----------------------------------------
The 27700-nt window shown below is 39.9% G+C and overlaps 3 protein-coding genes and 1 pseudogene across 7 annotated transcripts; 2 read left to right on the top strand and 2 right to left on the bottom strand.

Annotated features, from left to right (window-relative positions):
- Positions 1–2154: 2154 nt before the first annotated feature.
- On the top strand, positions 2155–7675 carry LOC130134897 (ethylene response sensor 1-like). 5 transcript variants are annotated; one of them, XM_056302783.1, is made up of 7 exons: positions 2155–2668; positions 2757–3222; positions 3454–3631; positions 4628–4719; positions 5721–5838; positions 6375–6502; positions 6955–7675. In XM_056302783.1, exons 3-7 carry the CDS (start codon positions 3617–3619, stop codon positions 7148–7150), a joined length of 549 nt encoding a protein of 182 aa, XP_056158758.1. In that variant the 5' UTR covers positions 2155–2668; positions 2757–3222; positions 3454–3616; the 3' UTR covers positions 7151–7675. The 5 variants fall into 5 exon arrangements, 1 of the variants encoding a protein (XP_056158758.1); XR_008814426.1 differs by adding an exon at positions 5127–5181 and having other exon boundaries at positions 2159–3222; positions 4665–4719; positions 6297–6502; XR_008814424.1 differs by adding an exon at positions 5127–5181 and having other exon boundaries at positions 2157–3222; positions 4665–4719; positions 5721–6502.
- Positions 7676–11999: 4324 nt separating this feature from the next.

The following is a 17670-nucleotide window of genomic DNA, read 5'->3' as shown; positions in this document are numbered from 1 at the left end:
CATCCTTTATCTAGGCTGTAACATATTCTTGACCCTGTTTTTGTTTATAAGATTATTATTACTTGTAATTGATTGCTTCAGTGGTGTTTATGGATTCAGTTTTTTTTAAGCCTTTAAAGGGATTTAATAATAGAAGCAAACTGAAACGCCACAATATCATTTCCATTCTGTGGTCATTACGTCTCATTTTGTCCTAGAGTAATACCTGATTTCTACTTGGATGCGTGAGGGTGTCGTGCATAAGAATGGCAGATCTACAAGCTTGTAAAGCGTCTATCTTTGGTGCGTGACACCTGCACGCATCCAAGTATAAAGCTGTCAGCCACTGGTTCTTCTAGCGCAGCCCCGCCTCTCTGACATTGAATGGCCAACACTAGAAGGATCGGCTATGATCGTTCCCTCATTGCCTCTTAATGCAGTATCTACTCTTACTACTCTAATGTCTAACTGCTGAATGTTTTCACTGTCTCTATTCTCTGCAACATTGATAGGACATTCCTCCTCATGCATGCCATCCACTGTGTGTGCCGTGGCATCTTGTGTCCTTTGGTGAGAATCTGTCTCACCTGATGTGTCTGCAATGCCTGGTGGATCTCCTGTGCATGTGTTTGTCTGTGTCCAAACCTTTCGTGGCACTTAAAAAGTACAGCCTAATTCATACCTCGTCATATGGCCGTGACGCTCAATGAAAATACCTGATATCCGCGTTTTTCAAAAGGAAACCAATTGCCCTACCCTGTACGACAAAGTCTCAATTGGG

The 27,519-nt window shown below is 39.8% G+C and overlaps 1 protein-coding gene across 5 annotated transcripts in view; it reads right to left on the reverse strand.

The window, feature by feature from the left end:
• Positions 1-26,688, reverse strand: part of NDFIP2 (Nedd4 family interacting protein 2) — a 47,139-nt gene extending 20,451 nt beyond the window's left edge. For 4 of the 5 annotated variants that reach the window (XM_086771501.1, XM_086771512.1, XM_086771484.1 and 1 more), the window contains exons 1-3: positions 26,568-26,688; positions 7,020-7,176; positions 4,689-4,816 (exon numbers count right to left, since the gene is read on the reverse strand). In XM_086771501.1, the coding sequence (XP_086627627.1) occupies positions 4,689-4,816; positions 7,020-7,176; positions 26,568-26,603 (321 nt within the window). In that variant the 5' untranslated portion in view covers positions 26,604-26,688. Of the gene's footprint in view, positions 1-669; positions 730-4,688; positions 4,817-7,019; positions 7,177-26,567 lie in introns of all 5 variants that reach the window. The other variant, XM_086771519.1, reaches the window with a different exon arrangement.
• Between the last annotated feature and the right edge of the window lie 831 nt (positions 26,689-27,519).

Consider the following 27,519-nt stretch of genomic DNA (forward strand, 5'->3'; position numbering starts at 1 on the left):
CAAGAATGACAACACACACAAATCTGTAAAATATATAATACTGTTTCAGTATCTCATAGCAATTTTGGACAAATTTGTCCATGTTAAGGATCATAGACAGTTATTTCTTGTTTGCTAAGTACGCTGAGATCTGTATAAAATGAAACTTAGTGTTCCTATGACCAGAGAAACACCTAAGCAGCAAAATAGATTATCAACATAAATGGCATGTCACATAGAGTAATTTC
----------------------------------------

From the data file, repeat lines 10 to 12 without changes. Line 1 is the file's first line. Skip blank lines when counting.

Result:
• Positions 1-26,688, reverse strand: part of NDFIP2 (Nedd4 family interacting protein 2) — a 47,139-nt gene extending 20,451 nt beyond the window's left edge. For 4 of the 5 annotated variants that reach the window (XM_086771501.1, XM_086771512.1, XM_086771484.1 and 1 more), the window contains exons 1-3: positions 26,568-26,688; positions 7,020-7,176; positions 4,689-4,816 (exon numbers count right to left, since the gene is read on the reverse strand). In XM_086771501.1, the coding sequence (XP_086627627.1) occupies positions 4,689-4,816; positions 7,020-7,176; positions 26,568-26,603 (321 nt within the window). In that variant the 5' untranslated portion in view covers positions 26,604-26,688. Of the gene's footprint in view, positions 1-669; positions 730-4,688; positions 4,817-7,019; positions 7,177-26,567 lie in introns of all 5 variants that reach the window. The other variant, XM_086771519.1, reaches the window with a different exon arrangement.
• Between the last annotated feature and the right edge of the window lie 831 nt (positions 26,689-27,519).

Consider the following 27,519-nt stretch of genomic DNA (forward strand, 5'->3'; position numbering starts at 1 on the left):